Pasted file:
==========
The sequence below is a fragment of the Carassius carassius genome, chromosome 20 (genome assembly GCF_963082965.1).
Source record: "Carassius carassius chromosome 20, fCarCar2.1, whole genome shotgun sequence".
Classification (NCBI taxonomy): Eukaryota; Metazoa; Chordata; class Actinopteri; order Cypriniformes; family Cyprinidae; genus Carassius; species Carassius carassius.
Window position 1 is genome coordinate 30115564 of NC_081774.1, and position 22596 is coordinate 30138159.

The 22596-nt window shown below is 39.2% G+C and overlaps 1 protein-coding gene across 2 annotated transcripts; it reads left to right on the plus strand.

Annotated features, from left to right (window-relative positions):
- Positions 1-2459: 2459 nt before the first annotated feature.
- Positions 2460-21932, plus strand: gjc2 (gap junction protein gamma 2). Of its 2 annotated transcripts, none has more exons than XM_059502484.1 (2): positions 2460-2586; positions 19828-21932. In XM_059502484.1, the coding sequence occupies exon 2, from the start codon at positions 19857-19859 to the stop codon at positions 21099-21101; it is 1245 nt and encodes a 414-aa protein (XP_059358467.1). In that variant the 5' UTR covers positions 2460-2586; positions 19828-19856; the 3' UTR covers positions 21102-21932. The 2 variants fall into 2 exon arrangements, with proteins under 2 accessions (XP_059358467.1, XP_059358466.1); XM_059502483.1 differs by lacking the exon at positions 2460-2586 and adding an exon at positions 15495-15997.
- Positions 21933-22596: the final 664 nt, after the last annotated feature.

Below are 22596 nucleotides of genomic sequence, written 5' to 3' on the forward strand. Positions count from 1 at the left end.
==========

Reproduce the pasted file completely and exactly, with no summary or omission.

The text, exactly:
The sequence below is a fragment of the Carassius carassius genome, chromosome 20 (genome assembly GCF_963082965.1).
Source record: "Carassius carassius chromosome 20, fCarCar2.1, whole genome shotgun sequence".
Classification (NCBI taxonomy): Eukaryota; Metazoa; Chordata; class Actinopteri; order Cypriniformes; family Cyprinidae; genus Carassius; species Carassius carassius.
Window position 1 is genome coordinate 30115564 of NC_081774.1, and position 22596 is coordinate 30138159.

The 22596-nt window shown below is 39.2% G+C and overlaps 1 protein-coding gene across 2 annotated transcripts; it reads left to right on the plus strand.

Annotated features, from left to right (window-relative positions):
- Positions 1-2459: 2459 nt before the first annotated feature.
- Positions 2460-21932, plus strand: gjc2 (gap junction protein gamma 2). Of its 2 annotated transcripts, none has more exons than XM_059502484.1 (2): positions 2460-2586; positions 19828-21932. In XM_059502484.1, the coding sequence occupies exon 2, from the start codon at positions 19857-19859 to the stop codon at positions 21099-21101; it is 1245 nt and encodes a 414-aa protein (XP_059358467.1). In that variant the 5' UTR covers positions 2460-2586; positions 19828-19856; the 3' UTR covers positions 21102-21932. The 2 variants fall into 2 exon arrangements, with proteins under 2 accessions (XP_059358467.1, XP_059358466.1); XM_059502483.1 differs by lacking the exon at positions 2460-2586 and adding an exon at positions 15495-15997.
- Positions 21933-22596: the final 664 nt, after the last annotated feature.

Below are 22596 nucleotides of genomic sequence, written 5' to 3' on the forward strand. Positions count from 1 at the left end.